10 25 50
 
Description Our feasibility studies on the hybrid, self-sustaining microscale machinery (HSSMM) project have allowed us to demonstrate that it is possible to produce HSSMMs that can move, produce and or release a cargo in response to external stimuli. This has been achieved by hijacking and manipulating component parts of a living cell's machinery and making them function in simplified contexts within HSSMMs. This set of experiments have established an exciting portfolio of potential technological applications for these micromachines including chemical synthesis, chemical sensing and molecular delivery.

These pilot studies will make a significant contribution to innovation in the UK industry, with a 10-15 year timeframe for commercial realisation and have strengthened cross-disciplinary networks across the UK bringing together 7 research groups at the Institute of Chemical Biology at Imperial College and the University of Bristol. Our results have underpinned: (i) a successful bid for an EPSRC Programme grant and Frontier Engineering grant (ii) numerous publications (iii) a Royal Society International Meeting where we presented our feasibility roadmap (v) >10 seminars including numerous presentations to industry and (vi) a CDT studentship with Kings College. The PDRAs on the project have benefitted from multi-disciplinary research training and we expect them to be future research leaders as exemplified by 4 follow-on fellowship applications submitted to build upon their contribution to this project.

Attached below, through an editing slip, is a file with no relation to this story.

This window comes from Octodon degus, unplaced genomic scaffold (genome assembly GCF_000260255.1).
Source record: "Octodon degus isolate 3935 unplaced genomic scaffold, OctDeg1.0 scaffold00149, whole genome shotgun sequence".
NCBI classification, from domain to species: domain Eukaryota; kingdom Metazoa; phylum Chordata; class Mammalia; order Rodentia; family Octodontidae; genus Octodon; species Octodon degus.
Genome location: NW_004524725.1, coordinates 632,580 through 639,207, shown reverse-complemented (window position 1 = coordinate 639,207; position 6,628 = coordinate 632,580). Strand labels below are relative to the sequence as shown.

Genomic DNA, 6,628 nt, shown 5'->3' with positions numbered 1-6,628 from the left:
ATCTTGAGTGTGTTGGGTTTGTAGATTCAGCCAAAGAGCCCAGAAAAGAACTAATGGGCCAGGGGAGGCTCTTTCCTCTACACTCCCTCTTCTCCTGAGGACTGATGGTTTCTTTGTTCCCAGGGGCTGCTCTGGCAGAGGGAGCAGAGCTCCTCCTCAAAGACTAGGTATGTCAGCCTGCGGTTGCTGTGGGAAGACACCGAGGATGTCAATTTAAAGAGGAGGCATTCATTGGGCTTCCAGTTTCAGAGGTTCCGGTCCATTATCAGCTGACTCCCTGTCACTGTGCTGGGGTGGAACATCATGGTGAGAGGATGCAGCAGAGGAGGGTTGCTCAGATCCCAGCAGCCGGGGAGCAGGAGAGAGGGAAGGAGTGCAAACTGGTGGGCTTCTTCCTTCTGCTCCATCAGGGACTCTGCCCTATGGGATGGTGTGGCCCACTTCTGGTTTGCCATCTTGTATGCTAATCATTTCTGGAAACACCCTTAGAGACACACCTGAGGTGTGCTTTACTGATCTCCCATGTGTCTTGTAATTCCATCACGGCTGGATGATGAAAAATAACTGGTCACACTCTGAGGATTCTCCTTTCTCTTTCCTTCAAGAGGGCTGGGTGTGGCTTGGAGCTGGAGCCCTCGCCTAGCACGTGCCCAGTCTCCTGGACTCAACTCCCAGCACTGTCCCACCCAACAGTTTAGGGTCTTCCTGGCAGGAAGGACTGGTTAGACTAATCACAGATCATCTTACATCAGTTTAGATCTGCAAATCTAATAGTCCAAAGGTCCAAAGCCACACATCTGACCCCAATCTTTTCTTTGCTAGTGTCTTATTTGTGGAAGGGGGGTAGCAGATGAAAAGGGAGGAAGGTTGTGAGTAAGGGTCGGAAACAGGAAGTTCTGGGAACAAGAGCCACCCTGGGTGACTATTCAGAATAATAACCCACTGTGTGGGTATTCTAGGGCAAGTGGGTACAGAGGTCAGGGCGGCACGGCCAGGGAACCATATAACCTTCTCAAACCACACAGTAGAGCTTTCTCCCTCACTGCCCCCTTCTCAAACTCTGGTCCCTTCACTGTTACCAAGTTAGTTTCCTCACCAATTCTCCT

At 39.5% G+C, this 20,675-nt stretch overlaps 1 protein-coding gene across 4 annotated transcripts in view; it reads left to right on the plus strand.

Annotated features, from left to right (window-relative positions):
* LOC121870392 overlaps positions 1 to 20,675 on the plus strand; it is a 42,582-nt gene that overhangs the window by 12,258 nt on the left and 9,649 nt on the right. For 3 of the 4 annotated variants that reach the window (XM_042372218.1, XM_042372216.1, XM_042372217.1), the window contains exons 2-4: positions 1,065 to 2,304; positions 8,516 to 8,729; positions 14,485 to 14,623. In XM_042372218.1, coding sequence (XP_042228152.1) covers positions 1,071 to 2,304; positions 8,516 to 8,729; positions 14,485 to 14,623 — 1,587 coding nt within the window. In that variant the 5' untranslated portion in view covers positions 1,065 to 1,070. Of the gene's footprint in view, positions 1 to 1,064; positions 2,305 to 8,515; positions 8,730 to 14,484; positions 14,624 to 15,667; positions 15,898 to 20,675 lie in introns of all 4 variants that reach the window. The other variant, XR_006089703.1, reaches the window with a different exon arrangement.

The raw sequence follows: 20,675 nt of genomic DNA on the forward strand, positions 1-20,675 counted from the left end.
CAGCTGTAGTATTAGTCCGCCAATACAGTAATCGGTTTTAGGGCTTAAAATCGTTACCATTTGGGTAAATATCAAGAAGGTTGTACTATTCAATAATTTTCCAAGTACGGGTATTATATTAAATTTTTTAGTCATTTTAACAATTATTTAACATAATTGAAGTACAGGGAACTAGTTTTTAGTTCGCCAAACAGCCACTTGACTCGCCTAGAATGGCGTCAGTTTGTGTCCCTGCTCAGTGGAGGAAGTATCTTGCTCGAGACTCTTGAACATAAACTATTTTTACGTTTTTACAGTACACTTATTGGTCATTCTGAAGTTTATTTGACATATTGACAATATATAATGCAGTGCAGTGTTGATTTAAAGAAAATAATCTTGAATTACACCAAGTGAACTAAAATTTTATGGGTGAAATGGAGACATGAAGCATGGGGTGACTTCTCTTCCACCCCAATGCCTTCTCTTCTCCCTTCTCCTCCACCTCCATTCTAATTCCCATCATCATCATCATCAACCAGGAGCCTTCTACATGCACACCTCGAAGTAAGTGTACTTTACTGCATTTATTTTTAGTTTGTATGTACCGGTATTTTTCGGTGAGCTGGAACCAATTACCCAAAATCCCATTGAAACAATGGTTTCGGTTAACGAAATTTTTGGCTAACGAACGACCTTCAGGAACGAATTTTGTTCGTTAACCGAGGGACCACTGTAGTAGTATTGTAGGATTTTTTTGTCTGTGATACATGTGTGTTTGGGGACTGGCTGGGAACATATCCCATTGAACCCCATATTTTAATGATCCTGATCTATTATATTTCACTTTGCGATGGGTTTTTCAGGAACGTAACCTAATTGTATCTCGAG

Research highlights include constructing HSSMMs with the ability to:
1. drive a rotary engine embedded within the containment capsule of a HSSMM. This motor has the potential to drive a micro-propeller that we have produced and that is capable of generating thrust. This engine is driven by ATP (Adenosine-5'- triphosphate). We also demonstrated that in the future it should be possible to regenerate this ATP fuel source using chloroplasts and mitochondria as bio-inspired batteries transplanted from living cells. In the coming months we aim to couple these "batteries" with the molecular rotary engine.
2. release a pre-packaged cargo in response to a specific external stimulus. This microdelivery device couples a membrane based containment capsule with two molecular machines (A and B). The first (A) modifies the mechanical properties of the containment capsule by altering its chemical composition without compromising structural integrity. The second module (B), embedded within the membrane consists of a channel which can open or close depending on the mechanical properties of the membrane which it can sense. Following the action of module A, module B opens thereby releasing an onboard cargo. During these experiments we have been able to show for the first time that by harnessing nanoscale energetics within membranes, we can drive information flow between molecular machines without the requirement of direct contact. This system is now being translated to a microfluidic device with a view to manufacturing an insulin delivery system.